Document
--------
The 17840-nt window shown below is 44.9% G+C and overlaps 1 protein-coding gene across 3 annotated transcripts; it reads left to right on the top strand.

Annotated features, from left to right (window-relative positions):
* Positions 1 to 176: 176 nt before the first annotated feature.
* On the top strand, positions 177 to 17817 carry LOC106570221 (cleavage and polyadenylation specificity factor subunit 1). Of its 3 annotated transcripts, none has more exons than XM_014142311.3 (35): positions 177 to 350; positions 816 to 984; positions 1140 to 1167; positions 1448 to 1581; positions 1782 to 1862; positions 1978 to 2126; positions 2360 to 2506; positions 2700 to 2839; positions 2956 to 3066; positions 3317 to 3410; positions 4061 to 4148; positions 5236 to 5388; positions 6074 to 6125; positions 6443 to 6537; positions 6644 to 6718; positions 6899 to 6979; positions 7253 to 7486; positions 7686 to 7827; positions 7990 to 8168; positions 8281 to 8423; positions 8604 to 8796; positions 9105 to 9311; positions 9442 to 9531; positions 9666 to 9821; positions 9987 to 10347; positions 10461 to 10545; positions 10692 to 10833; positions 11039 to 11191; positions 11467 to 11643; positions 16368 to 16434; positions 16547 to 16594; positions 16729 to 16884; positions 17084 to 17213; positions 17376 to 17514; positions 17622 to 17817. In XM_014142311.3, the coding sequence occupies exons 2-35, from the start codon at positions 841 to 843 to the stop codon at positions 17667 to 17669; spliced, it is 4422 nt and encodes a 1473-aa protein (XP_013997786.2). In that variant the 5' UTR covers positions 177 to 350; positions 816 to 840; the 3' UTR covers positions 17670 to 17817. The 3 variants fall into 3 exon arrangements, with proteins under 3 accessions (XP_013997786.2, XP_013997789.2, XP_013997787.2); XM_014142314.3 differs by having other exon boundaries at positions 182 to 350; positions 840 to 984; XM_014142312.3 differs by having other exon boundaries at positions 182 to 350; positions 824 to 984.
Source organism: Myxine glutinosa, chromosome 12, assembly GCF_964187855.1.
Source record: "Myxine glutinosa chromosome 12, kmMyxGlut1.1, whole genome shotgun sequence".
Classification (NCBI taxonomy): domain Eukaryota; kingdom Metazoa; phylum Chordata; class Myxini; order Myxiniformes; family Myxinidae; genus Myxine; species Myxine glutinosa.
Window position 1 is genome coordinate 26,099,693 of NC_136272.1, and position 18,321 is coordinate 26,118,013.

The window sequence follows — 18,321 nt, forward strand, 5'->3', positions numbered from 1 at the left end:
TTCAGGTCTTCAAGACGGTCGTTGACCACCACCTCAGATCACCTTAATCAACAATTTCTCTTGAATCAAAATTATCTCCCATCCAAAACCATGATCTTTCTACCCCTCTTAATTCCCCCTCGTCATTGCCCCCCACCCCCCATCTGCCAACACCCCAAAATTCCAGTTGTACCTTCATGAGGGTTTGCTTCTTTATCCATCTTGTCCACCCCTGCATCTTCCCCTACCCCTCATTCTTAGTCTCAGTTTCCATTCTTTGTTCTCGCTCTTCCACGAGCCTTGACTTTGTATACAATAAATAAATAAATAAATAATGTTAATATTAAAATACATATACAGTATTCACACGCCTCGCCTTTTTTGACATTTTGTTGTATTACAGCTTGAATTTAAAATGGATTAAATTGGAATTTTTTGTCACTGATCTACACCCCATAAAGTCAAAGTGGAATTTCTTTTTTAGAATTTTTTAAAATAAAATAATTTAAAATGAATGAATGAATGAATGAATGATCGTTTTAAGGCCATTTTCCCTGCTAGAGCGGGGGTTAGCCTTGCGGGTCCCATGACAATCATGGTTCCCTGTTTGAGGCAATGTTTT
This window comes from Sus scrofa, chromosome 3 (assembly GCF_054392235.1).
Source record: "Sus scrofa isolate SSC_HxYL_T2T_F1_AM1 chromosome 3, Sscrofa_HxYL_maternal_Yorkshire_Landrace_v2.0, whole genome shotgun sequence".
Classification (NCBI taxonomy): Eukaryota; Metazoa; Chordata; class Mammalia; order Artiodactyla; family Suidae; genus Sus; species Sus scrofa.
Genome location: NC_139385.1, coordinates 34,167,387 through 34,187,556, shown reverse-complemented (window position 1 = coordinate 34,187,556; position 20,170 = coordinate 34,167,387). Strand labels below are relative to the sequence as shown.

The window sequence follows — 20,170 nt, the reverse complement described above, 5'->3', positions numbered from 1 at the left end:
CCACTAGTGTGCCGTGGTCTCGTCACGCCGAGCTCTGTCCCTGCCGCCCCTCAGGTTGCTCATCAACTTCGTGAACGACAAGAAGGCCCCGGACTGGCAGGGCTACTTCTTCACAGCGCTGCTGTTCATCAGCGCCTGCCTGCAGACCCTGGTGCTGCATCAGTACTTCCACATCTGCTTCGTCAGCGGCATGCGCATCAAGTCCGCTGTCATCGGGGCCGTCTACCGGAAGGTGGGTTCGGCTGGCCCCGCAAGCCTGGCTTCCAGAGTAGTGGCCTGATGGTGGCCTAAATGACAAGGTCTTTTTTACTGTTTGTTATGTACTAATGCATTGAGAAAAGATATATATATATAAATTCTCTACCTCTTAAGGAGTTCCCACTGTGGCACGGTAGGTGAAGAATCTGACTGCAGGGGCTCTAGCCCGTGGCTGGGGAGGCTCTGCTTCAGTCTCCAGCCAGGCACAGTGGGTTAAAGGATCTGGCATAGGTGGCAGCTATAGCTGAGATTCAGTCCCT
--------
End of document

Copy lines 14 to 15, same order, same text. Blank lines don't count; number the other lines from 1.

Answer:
Genome location: NC_139385.1, coordinates 34,167,387 through 34,187,556, shown reverse-complemented (window position 1 = coordinate 34,187,556; position 20,170 = coordinate 34,167,387). Strand labels below are relative to the sequence as shown.

The window sequence follows — 20,170 nt, the reverse complement described above, 5'->3', positions numbered from 1 at the left end: